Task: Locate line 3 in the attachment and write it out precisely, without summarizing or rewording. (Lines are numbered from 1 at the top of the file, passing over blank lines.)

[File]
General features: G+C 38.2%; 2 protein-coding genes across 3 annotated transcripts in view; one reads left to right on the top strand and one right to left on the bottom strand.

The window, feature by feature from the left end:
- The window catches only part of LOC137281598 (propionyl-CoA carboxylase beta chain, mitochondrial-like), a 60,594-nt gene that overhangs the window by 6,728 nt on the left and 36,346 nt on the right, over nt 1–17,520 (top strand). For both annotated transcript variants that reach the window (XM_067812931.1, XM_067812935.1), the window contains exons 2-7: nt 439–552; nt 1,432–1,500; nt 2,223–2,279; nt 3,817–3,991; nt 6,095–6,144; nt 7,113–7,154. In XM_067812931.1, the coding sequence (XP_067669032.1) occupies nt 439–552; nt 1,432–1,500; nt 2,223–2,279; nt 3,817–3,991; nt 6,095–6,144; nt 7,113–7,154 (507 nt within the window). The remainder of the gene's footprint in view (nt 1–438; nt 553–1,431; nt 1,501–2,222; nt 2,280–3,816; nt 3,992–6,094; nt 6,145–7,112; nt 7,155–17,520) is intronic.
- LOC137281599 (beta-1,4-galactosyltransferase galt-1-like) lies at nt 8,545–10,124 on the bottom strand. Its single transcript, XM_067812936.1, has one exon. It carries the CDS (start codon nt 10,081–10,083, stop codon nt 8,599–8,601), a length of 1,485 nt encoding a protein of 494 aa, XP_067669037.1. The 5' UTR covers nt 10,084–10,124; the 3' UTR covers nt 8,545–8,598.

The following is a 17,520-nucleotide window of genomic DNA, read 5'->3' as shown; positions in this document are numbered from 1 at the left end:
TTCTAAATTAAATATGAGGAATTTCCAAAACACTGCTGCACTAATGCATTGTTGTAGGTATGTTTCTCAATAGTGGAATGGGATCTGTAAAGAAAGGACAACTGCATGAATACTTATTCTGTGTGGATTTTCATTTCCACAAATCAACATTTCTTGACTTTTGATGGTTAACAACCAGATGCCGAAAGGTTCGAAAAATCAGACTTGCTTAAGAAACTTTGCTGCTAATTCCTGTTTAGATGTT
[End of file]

- The window catches only part of LOC137281598 (propionyl-CoA carboxylase beta chain, mitochondrial-like), a 60,594-nt gene that overhangs the window by 6,728 nt on the left and 36,346 nt on the right, over nt 1–17,520 (top strand). For both annotated transcript variants that reach the window (XM_067812931.1, XM_067812935.1), the window contains exons 2-7: nt 439–552; nt 1,432–1,500; nt 2,223–2,279; nt 3,817–3,991; nt 6,095–6,144; nt 7,113–7,154. In XM_067812931.1, the coding sequence (XP_067669032.1) occupies nt 439–552; nt 1,432–1,500; nt 2,223–2,279; nt 3,817–3,991; nt 6,095–6,144; nt 7,113–7,154 (507 nt within the window). The remainder of the gene's footprint in view (nt 1–438; nt 553–1,431; nt 1,501–2,222; nt 2,280–3,816; nt 3,992–6,094; nt 6,145–7,112; nt 7,155–17,520) is intronic.